Rosemary and sundried tomato bread

Makes one loaf or 8 mini loaves or rolls

I’ve been baking bread for a few years. It took me a while to get the technique right as I seemed to get very heavy bread or bread with not enough flavour, but now I have the technique mastered, I like to experiment with extra flavourings. These are rosemary and sundried tomato mini loaves. Making bread seems so simple as there are just a few basic ingredients but with a bit of knowledge, a little skill and a lot of imagination, a basic bread dough can flavoured or shaped into almost anything and the possibilities are endless. I’ve included a few basic bread flavourings but feel free to experiment with anything you fancy.



 14g or half an oz or 2 x 7g sachets dried yeast
15g or half an oz honey (or sugar)
310ml or just over 1 pint tepid water
250g or 8 and three quarter oz strong flour plus extra for dusting
250g or 8 and three quarter oz plain flour
8g or quarter oz salt

Optional flavourings (in any combination)

60g or 2 oz sundried tomatoes
60g or 2 oz olives
2 tablespoons chopped fresh rosemary or thyme
60g or 2 oz caramelised onions 


Dissolve the yeast and honey or sugar in half of the tepid water. The water needs to be around body temperature in order to get the yeast activated but not so hot that it denatures or kills the yeast

In a large bowl, pile the bread flour, plain four and salt and make a well in the centre of pile. You can put the flour straight onto a large work surface if you like but I find I just end up making a mess so I always use a bowl. Pour the dissolved yeast mixture into the well and move your fingers in a circular motion to slowly incorporate the liquid into the dry ingredients until all of has been soaked up. Next, slowly pour in the other half of the tepid water into the flour and gradually incorporate it. You want the dough to be quite moist as the more moist it is, the lighter your bread will be.

Once you have a nice and moist dough, you need to start kneading it. With all the moisture, the dough will quite sticky and difficult to handle so just dust your work surface with some more flour to make it all a bit easier. Kneading develops the structure of the dough and involves pulling it apart with fingers, as well as rolling, pushing and folding it over and over for about five minutes.

Now to proving. I use my mixing bowl to prove the dough in and I just cover the bowl with cling film to prevent the dough from sticking, then place the dough inside, scouring it so that it proves faster. I also cover the bowl over with cling film but you can also be a bit more old school and cover it over with a clean, damp tea towel. The dough needs to double in size for this first proving in a warm, moist and draught free place. I generally put it on top of the preheated oven but you could also use an airing cupboard, a plate warmer or just a warm room. Again you don’t want the dough to get too hot as this would kill the yeast. If you also want to preheat the oven now, you need it at 215°C (fan oven) / 225°C/ gas mark 7.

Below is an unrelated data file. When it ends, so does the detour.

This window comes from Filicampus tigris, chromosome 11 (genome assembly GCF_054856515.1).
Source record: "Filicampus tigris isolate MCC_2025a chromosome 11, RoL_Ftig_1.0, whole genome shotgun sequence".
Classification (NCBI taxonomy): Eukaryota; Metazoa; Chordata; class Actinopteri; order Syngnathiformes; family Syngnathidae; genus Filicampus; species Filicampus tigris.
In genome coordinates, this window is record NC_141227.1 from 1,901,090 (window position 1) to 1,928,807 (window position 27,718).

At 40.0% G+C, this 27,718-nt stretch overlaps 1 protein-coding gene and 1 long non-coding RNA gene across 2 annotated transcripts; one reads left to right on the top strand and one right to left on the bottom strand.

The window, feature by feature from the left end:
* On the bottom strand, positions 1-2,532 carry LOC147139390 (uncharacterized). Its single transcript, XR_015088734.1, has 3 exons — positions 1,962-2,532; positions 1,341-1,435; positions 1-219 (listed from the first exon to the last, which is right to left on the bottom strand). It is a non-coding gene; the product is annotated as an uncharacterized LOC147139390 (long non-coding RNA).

Once the dough has doubled in size, you need to knock it back. This is one of my favourite bits of bread making, other than kneading. You get to punch the soft, air filled dough to knock the air out and it’s strangely very satisfying. Give the dough another quick knead for about a minute to knock any extra air out and then shape it. Make you oil whatever tin you’re cooking the bread in. My first bread making experience was pretty disasterous as I didn’t realise I needed to do and my entire loaf was glued to the tin and had to be ripped apart to eat it. If you’re adding flavouring to the bread, you need to add it now and knead it in and shape it once you have everything nicely mixed. Once you have the dough shaped in whatever you’re making, then allow to prove for a second time in a warm place, again until it has doubled in size.

Now to cook the bread. Try not to knock the bread as you put it into the oven and don’t slam the door when you close the oven, or you might undo all that hard work of making a light bread. For a loaf, bake for around twenty to twenty five minutes and for mini loaves or rolls for around ten to fifteen minutes. You can tell if the bread is cooked by tapping it’s bottom (you’ll have to remove it from the tin in order to do this). If it sounds hollow, then it’s cooked, if not then cook for a little longer.

Allow the bread to cool on a cooling rack for at least forty five minutes for a loaf or fifteen minutes for mini loaves or rolls. I like to eat my fresh bread with some oil and balsamic vinegar or just some butter.

3 Responses to “Rosemary and sundried tomato bread”
  1. I’m so glad you commented on my site so that I could find yours. The name and the little gnomes are too cute! This bread sounds just fantastic. I should make some for my mother. She loves sundried tomatoes!

  2. Kumu says:

    Was looking for a bread recipe 🙂 Guess this is a great idea ! Cant wait to give it a try !

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  1. […] the dry ingredients. You should get a soft and smooth dough which on the moist side, similar to the sundried tomato and rosemary bread I made a few weeks ago, as the more moist your dough is now, the lighter your naan bread will be. […]

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